Skip To Content

Search
 
 
The Student Health Center is located at 215 Wright Street (on the corner of Wright and Charles Streets).

Student Health Center staff enjoys working in partnership with students to meet their health needs on campus.

The board certified nurse practitioners (NPs) are able to:

  • Treat students for minor illnesses and injuries
  • Run tests to diagnose strep throat, mono, urinary tract infections, etc. 
  • Write prescriptions after examining patients, if indicated
  • Perform annual physical exams, sports physicals, and pap smears
  • Administer vaccines, drug screens, blood tests, and TB skin tests
  • Complete Medical Health Statements for your Cross Cultural Experience (CCE)

Urgent care walk-in visits comprise most of the clinic hours and no appointment is necessary. Appointments for well physicals can be scheduled on Wednesday afternoons.

Health Center Hours

We will close at 4:30 on Wednesday, November 23 and will be closed on Thursday, November 24 and Friday, November 25 for Thanksgiving break.

Regular academic year hours:

Monday-Thursday 9:00A.M.- 1:00P.M. & 2:00P.M.- 5:00P.M.*
Friday 9:00A.M.- 4:30P.M.
*Wednesday afternoons are reserved for physical exams and pap smears by appointment only.
     
If you need assistance outside of Health Center hours see list of local clinics under handouts.
In an emergency, please call 911 or Public Safety at 262-524-7300.
Please call Vicky Alf with insurance questions: 262-524-7372.

Mission Statement and Purpose

  • Provide health care that is convenient, high quality, and cost effective to a diverse population of Carroll University Students.
  • Involve students in their own health care and assist them in achieving their academic and personal goals by providing testing required by their academic program and through promoting, maintaining, and restoring health.
  • Students are involved with and assisted in making informed, sound health choices to prevent illness and restore/promote health today and always. Include self care opportunities and/or patient education with every visit.
  • Provide a knowledgeable, dedicated staff who collaborate with campus and community resources when indicated and are committed to serving in the best interest of Carroll University students.
  • In partnership with Student Affairs and health professionals on campus, provide outreach and education to promote the physical and mental health of all Carroll University Students.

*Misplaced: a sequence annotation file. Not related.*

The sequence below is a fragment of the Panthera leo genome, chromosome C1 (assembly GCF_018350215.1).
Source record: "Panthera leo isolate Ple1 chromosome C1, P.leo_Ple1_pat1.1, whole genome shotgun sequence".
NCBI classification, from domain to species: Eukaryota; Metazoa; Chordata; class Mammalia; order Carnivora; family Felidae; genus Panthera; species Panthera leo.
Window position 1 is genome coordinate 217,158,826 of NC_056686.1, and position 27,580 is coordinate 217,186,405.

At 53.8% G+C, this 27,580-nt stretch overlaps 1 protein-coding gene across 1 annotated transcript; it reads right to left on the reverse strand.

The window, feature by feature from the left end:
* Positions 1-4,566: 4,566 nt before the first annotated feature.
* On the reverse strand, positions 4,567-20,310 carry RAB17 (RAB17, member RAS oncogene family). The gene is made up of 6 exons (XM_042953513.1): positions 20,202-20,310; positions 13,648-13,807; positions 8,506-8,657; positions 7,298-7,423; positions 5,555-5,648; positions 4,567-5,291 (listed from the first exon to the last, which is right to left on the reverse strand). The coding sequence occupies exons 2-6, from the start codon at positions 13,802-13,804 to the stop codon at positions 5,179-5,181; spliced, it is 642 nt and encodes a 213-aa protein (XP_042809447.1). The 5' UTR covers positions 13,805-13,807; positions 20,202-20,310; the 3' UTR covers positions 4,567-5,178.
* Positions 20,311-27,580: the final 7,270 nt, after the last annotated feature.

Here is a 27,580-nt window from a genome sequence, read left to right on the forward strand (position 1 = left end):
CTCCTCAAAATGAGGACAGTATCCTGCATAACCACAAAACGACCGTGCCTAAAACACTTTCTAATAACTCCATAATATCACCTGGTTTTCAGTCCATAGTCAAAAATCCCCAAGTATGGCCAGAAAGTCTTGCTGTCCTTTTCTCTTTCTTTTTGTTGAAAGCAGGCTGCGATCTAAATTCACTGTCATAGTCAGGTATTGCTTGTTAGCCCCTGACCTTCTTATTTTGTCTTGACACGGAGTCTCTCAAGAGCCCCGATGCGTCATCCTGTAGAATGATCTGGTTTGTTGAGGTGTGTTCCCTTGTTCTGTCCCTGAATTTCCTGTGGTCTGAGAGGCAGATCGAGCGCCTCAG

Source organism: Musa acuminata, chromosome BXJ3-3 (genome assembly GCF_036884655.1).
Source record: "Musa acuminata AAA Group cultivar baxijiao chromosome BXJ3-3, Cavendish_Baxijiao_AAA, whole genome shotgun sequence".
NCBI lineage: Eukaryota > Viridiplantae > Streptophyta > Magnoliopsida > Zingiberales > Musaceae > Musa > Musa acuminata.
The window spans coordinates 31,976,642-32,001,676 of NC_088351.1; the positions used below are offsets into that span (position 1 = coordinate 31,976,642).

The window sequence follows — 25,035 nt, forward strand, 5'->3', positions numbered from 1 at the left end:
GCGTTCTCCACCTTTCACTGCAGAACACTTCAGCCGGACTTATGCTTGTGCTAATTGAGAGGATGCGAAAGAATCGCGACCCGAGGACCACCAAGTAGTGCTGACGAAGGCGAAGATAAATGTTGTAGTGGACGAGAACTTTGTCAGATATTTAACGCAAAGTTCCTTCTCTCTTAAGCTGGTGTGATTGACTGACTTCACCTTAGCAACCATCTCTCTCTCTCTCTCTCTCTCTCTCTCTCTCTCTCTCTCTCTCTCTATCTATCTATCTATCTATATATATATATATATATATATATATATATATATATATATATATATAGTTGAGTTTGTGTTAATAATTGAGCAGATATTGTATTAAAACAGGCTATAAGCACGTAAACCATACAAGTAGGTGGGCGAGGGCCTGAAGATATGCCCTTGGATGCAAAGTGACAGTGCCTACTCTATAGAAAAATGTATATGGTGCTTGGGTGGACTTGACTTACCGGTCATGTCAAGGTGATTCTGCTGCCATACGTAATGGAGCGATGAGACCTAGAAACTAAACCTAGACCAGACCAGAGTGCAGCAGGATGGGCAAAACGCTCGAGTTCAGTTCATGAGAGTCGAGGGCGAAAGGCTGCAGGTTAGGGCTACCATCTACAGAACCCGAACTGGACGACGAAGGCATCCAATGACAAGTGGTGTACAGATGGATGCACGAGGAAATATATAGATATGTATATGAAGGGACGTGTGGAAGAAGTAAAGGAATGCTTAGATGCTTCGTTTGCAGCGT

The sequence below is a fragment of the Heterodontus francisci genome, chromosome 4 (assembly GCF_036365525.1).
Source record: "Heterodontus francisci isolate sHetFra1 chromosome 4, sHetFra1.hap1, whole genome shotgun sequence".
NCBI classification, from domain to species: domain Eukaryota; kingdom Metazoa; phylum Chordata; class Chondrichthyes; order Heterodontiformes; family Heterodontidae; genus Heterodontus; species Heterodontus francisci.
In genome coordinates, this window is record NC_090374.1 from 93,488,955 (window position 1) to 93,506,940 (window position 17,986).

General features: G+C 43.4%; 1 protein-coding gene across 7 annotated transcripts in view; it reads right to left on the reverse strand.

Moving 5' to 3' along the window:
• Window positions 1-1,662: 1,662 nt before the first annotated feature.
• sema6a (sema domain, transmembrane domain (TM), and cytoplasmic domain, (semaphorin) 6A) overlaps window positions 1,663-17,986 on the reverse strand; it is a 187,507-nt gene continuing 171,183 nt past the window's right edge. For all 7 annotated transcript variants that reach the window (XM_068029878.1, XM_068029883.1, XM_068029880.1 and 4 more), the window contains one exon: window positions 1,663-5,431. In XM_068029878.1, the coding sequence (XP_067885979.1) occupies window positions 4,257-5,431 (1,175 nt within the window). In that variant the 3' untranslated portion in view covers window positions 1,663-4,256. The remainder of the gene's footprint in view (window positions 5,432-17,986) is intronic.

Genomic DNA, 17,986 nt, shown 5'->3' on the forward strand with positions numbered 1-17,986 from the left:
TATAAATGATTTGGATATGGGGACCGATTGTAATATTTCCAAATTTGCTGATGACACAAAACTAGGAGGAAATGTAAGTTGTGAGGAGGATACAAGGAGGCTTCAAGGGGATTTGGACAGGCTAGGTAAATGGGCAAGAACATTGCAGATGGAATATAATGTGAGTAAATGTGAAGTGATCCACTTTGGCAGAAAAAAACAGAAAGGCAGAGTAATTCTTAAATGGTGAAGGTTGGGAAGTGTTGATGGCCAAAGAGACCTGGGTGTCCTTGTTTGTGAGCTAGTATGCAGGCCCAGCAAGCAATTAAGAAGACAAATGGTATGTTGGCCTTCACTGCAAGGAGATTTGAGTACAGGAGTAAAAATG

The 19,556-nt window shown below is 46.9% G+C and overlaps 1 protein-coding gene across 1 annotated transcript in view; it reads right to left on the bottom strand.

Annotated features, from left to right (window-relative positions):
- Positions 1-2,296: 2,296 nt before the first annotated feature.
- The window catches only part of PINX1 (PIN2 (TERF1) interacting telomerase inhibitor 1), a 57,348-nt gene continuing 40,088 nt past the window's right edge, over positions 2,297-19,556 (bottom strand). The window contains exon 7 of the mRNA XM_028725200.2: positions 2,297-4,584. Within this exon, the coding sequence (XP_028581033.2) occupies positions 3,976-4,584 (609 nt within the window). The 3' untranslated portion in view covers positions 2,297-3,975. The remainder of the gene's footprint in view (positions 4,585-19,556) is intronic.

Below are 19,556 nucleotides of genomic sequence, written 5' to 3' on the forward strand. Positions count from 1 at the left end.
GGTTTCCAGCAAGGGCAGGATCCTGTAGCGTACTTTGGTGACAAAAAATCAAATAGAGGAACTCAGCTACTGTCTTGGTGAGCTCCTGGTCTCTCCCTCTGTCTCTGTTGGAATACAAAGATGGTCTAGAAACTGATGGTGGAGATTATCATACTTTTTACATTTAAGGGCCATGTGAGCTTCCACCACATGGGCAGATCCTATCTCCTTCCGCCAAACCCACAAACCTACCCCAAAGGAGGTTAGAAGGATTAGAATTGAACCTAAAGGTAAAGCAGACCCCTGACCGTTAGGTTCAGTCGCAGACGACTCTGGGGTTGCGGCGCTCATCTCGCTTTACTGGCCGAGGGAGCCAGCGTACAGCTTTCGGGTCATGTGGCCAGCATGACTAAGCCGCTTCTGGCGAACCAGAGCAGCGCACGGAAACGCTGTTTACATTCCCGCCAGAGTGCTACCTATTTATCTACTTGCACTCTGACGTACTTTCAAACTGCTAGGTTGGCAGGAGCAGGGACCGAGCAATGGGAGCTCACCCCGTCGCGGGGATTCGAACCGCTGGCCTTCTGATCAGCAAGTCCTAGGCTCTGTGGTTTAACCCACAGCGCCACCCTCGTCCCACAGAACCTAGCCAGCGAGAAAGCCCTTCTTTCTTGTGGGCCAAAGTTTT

Health Center Staff

Pam Dolata, MSN, FNP-BC, Family Nurse Practitioner, Health Center Coordinator
  
Kristin Kastner, MSN, ANP-BC, Adult Nurse Practitioner
 
Patty Hiegel, CMA, Certified Medical Assistant
 
Phone: (262) 524-7233
Fax: (262) 650-4897

Flu Vaccine Still Available

Zika Virus

 

The following information is directly from the CDC website http://www.cdc.gov/zika/index.html:

What is Zika virus disease (Zika)?

Zika is a disease caused by Zika virus that is spread to people primarily through the bite of an infected Aedes species mosquito. The most common symptoms of Zika are fever, rash, joint pain, and conjunctivitis (red eyes). The illness is usually mild with symptoms lasting for several days to a week. People usually don’t get sick enough to go to the hospital, and they very rarely die of Zika.

Currently the areas with Zika virus transmission are Mexico, Cetral America and South America. Please see the CDC website for more details and updated information: http://www.cdc.gov/zika/geo/active-countries.html

 Prevention

No vaccine exists to prevent Zika virus disease (Zika).
  • Prevent Zika by avoiding mosquito bites (see below).
  • Mosquitoes that spread Zika virus bite mostly during the daytime.
  • Mosquitoes that spread Zika virus also spread dengue and chikungunya viruses.

When traveling to countries where Zika virus or other viruses spread by mosquitoes are found, take the following steps:

  • Wear long-sleeved shirts and long pants.
  • Stay in places with air conditioning or that use window and door screens to keep mosquitoes outside.
  • Sleep under a mosquito bed net if you are overseas or outside and are not able to protect yourself from mosquito bites.
  • Use Environmental Protection Agency (EPA)-registered insect repellents. When used as directed, EPA-registered insect repellents are proven safe and effective, even for pregnant and breast-feeding women.
    • Always follow the product label instructions
    • Reapply insect repellent as directed.
    • Do not spray repellent on the skin under clothing.
    • If you are also using sunscreen, apply sunscreen before applying insect repellent.
  • If you have a baby or child:
    • Do not use insect repellent on babies younger than 2 months of age.
    • Dress your child in clothing that covers arms and legs, or
    • Cover crib, stroller, and baby carrier with mosquito netting.
    • Do not apply insect repellent onto a child’s hands, eyes, mouth, and cut or irritated skin.
    • Adults: Spray insect repellent onto your hands and then apply to a child’s face.
  • Treat clothing and gear with permethrin or purchase permethrin-treated items.
    • Treated clothing remains protective after multiple washings. See product information to learn how long the protection will last.